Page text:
I booked fiyawata, a politically/spiritually aware hip-hop duet of Ambessa the Articulate and Zakiya Harris with an extremely powerful, beautiful, moving, inspiring, kick-ass cd (which we play everyday in our car ... there is no higher praise!). so i knew it would be a good show. but to be frank, singing along to recorded music (which i have done myself a lot over the years) lacks usually a certain dimension.

They phoned before the show to say they were bringing their 4-month old baby because they couldn't get a babysitter. They soon arrived with the baby and a ready-made audience (they turned out to be so much more) of four ... two guys and two gals. The first thing I noticed as they sat on the floor was that all six of them took care of the baby ... and for that matter of one another, in tune to what was needed. Before we went on air, Zakiya breast fed the baby and passed the girl to a pair of gentle hands. The show was on. In some ways even right from the beginning of the show, the magic was very powerful, singing/creating a more human[e] alternative of living together. But then the baby made it known she wanted mom's tit, not the bottle. So, without missing a beat, in the middle of a song, Zakiya took the kid to her tit, kept singing/dancing, the kid in one arm, the mic in the other hand. A lot of bands fall out of performance over a broken string or an out-of tune fart. But here we were back into the tribal reality where music is just a part of life, so that feeding the baby, holding her, was just a part of the music, life. And the baby made it known she liked to dance! So for most of the set, they held her as they rocked out. She may be in the act from now on!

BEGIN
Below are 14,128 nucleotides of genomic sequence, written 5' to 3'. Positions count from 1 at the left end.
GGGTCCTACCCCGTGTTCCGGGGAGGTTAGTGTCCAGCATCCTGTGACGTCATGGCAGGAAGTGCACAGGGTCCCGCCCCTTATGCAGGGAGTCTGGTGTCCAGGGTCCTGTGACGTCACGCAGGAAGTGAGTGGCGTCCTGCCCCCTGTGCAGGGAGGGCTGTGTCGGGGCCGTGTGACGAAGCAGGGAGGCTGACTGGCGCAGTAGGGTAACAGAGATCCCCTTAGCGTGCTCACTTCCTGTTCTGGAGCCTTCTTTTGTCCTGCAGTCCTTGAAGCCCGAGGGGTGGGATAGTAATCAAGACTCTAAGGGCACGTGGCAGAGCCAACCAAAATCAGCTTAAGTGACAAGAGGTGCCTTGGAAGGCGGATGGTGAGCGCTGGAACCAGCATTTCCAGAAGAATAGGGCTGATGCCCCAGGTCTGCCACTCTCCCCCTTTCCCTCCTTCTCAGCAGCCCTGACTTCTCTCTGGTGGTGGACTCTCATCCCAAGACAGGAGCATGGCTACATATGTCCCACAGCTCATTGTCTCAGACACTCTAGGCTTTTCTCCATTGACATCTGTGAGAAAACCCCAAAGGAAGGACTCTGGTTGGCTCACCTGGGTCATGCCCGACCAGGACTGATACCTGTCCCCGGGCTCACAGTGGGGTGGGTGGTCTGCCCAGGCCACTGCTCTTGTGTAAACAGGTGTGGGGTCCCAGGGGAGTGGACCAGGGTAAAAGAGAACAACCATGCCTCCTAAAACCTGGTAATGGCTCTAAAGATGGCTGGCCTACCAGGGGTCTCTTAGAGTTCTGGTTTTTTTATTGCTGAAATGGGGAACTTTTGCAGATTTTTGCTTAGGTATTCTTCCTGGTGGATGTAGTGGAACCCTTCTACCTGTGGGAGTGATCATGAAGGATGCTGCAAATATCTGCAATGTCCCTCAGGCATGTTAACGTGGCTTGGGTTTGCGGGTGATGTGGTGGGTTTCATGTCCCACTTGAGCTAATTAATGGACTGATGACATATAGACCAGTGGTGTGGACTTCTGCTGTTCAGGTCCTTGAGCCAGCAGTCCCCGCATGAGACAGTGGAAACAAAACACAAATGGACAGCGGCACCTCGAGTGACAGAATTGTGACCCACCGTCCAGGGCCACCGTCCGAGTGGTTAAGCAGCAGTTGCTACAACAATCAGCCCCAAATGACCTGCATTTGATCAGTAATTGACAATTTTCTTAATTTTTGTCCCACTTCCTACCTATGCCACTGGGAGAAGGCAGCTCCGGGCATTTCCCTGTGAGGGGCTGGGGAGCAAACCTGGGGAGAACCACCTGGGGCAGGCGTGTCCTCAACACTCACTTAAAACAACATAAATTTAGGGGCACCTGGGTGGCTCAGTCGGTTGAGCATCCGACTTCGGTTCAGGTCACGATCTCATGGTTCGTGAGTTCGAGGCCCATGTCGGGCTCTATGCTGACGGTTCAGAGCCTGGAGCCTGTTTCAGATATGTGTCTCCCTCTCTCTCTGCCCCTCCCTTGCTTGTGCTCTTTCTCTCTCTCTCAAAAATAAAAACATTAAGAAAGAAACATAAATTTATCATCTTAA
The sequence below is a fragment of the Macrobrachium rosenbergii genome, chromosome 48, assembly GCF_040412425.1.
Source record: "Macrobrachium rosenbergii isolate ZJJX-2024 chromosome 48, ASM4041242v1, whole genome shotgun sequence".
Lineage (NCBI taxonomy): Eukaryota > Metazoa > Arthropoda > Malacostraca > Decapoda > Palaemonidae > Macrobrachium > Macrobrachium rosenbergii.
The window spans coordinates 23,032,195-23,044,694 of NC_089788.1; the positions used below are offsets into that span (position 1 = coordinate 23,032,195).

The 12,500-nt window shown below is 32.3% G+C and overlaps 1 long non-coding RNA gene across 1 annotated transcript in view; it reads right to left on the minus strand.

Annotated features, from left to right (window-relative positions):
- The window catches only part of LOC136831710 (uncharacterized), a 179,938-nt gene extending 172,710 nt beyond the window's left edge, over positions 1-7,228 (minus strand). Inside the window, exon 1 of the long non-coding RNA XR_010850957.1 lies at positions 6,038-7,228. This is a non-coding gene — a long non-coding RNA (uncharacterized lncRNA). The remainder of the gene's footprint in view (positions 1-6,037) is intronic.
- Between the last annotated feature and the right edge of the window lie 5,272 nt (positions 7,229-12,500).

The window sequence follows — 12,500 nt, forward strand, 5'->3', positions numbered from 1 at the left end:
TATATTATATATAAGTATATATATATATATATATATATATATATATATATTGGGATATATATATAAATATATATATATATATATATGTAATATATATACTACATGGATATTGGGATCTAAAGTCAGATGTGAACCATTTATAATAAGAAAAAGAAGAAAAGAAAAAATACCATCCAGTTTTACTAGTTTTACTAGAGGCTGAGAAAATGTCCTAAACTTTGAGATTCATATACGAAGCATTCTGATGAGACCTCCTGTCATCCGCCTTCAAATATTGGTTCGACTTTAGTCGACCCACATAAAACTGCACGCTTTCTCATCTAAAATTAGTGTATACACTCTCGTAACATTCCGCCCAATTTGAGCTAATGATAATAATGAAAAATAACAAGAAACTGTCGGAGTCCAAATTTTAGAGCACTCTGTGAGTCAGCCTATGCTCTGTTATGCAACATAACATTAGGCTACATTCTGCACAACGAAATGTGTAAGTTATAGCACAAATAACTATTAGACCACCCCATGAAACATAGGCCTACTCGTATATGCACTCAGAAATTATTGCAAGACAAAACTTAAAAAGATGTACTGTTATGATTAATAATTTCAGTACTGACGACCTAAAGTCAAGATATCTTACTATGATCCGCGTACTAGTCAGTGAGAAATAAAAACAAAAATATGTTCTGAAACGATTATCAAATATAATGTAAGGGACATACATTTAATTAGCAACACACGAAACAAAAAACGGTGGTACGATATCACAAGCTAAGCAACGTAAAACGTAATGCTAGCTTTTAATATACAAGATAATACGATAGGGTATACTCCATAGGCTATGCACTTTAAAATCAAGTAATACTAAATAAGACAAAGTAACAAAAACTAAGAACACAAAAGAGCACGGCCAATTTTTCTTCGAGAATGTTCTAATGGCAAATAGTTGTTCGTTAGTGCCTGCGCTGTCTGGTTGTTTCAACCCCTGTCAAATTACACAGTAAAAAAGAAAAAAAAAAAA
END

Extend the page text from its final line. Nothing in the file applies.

Then the other four began to be pulled into the performance [of course, they/we in reality were always in the performance], revealing they are incredible poets/performers/truth-tellers. They melted, flowed together...sometimes one came into the foreground, but never with ego. Really the performance was a complete whole being, not a series of songs...a tribe, a family, not separate individuals. Both visually and energy-wise, things kept blooming both inwardly and outwardly. Although we don't normally put video of The Shaman's Den up on the site (just the audio usually), we are putting the video of their music set up because it shows people operating in deep love, enjoying being together, using that love and that pleasure to change the world.

The "interview" afterward was really two tribal families of the cultural underground coming together, sharing notes, talking about concepts, experiences, language, etc. that both tribal bodies have come to. Hey, there are other families like us! Hey, there are a lot of families along the underground river!

In freedom,
Frank Moore